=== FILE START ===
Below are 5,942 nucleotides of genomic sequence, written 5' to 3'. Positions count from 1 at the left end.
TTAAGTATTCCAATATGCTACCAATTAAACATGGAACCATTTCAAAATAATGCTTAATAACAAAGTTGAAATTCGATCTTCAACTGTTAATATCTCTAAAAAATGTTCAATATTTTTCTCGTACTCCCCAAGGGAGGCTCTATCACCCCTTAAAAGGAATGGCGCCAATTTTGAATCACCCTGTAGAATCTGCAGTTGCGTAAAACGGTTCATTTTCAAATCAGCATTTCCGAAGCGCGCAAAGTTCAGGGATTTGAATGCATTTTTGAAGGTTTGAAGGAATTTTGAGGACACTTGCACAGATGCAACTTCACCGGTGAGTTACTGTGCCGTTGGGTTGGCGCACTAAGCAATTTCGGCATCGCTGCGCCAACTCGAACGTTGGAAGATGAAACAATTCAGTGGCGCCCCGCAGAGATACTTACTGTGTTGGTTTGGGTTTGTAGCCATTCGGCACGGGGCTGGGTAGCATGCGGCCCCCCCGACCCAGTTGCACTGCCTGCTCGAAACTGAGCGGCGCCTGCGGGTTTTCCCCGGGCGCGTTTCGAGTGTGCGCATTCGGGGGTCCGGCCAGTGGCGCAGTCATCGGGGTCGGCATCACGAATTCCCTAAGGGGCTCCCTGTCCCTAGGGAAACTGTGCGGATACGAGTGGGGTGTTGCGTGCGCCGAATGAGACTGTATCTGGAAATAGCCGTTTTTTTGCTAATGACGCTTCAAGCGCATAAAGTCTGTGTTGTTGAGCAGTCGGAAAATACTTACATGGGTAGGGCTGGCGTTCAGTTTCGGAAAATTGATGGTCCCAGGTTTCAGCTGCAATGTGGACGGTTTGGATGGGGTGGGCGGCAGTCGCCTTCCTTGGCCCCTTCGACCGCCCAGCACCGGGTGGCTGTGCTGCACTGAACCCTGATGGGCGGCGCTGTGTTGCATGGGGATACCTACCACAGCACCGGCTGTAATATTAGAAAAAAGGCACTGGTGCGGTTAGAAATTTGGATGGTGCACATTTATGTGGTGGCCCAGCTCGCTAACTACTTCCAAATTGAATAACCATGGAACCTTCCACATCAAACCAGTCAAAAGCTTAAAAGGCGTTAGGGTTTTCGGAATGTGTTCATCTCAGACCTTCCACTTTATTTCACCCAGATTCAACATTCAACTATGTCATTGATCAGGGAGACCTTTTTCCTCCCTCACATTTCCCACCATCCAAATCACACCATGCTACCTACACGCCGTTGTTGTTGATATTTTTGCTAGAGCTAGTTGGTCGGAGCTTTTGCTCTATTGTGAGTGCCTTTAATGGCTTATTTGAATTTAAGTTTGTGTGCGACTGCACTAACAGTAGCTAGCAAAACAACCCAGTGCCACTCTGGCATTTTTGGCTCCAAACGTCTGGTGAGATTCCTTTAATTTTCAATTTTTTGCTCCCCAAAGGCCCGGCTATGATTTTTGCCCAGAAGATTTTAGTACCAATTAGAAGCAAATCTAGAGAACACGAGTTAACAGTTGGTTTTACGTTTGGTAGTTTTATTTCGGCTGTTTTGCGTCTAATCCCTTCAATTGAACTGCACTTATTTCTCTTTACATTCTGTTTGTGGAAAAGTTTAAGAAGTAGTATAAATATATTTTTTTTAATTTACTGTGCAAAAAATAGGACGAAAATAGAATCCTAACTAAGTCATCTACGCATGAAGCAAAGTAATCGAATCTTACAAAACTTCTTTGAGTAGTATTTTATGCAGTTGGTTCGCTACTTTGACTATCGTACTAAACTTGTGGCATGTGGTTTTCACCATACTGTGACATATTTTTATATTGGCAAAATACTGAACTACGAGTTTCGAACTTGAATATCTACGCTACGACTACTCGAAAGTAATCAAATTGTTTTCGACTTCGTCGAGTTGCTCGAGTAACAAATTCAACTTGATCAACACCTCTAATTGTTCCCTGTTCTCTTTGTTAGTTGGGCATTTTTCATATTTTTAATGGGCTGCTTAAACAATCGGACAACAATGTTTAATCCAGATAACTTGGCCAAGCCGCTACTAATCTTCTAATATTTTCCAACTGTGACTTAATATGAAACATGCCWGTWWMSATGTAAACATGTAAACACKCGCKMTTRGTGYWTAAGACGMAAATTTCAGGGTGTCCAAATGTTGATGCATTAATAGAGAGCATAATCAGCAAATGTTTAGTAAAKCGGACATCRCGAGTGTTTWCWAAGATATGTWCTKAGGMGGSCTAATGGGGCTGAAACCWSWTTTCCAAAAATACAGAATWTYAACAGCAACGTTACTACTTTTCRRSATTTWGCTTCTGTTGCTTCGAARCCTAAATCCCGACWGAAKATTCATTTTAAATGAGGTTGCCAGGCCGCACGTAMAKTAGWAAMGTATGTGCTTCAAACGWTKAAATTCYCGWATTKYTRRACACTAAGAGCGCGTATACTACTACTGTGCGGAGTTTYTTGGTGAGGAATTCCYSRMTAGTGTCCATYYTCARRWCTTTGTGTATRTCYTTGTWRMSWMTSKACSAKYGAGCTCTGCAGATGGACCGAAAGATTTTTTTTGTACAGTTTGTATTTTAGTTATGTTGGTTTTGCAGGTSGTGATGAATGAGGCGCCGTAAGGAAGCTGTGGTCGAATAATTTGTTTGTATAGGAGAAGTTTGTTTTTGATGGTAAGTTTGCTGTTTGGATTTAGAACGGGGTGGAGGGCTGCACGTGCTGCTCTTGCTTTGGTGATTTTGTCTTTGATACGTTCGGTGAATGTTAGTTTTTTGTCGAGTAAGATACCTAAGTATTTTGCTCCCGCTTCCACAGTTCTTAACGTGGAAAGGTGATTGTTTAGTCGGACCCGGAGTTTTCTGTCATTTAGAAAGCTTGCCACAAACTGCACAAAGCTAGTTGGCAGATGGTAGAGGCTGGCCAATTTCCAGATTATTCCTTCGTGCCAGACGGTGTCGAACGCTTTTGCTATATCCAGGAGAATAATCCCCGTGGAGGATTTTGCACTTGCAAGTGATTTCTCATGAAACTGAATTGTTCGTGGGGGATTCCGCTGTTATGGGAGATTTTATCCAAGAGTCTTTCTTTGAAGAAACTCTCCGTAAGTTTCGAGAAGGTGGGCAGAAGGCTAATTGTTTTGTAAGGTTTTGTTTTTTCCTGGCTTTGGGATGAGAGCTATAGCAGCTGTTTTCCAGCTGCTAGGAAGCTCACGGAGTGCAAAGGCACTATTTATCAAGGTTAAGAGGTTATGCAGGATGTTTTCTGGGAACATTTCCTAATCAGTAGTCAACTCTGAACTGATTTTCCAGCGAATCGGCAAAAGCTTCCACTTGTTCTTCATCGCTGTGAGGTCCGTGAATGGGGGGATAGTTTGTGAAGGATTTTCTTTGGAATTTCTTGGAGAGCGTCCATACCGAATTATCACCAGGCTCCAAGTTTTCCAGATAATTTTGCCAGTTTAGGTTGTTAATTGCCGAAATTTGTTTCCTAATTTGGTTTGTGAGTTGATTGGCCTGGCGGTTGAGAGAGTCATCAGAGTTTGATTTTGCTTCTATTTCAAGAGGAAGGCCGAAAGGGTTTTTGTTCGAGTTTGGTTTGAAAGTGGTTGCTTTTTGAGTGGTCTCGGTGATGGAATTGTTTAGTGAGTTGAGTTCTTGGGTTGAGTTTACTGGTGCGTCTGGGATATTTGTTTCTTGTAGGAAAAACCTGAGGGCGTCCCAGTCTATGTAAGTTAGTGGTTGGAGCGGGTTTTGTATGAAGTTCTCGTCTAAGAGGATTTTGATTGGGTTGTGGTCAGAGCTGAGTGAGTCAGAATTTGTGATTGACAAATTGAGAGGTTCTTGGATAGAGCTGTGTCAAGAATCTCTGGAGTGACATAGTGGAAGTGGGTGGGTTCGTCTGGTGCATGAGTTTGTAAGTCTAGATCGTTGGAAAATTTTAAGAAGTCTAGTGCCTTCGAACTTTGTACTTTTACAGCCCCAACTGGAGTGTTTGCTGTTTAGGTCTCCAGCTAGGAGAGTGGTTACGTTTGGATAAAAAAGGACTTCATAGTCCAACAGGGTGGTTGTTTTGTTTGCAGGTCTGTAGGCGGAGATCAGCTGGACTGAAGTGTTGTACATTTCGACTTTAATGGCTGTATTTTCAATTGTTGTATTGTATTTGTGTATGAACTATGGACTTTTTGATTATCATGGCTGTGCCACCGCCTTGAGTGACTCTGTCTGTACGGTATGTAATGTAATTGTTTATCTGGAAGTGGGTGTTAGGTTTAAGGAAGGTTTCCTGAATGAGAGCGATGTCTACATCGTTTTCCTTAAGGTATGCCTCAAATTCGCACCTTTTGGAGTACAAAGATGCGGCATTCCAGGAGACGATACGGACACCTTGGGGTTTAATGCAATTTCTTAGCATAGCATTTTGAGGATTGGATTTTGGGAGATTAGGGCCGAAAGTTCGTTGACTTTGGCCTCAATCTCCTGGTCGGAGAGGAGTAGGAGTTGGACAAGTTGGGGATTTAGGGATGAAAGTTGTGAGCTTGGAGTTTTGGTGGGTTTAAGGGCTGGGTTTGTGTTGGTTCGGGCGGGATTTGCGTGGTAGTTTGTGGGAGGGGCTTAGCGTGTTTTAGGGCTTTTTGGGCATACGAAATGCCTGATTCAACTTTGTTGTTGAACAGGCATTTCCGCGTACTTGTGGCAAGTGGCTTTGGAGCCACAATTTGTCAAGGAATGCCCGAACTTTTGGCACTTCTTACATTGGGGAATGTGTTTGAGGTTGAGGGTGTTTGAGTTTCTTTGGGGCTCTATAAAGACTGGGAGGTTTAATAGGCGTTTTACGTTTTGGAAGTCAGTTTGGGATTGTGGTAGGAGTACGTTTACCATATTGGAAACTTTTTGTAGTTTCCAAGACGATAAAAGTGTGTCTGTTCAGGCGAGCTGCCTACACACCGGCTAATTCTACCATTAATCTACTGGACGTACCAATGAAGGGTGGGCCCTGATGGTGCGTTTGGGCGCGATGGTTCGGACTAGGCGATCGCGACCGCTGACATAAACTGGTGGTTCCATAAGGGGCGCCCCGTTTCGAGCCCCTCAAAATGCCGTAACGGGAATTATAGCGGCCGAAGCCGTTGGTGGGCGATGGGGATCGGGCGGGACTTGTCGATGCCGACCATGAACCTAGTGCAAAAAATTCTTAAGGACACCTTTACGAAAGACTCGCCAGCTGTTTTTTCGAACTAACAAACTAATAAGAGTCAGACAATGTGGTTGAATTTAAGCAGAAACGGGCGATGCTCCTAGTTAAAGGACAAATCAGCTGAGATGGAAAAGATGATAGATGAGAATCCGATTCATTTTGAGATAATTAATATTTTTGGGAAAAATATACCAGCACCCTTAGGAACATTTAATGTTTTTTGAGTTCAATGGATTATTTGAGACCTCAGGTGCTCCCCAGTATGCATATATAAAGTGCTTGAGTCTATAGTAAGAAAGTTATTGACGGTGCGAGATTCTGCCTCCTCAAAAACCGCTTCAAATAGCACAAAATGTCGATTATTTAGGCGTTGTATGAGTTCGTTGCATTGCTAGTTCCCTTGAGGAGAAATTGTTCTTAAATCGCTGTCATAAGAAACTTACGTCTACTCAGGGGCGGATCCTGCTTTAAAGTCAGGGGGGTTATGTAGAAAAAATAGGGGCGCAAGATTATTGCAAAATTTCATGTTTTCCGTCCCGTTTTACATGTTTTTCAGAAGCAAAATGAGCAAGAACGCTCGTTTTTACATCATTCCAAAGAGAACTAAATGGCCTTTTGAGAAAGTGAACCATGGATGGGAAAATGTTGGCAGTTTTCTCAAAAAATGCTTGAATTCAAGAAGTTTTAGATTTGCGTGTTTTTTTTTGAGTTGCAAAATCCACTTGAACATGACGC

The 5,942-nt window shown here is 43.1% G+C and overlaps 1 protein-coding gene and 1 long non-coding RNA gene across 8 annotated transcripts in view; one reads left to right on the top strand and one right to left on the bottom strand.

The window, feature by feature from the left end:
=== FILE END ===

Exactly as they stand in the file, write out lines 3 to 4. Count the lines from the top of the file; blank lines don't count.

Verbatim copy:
The 5,942-nt window shown here is 43.1% G+C and overlaps 1 protein-coding gene and 1 long non-coding RNA gene across 8 annotated transcripts in view; one reads left to right on the top strand and one right to left on the bottom strand.

The window, feature by feature from the left end: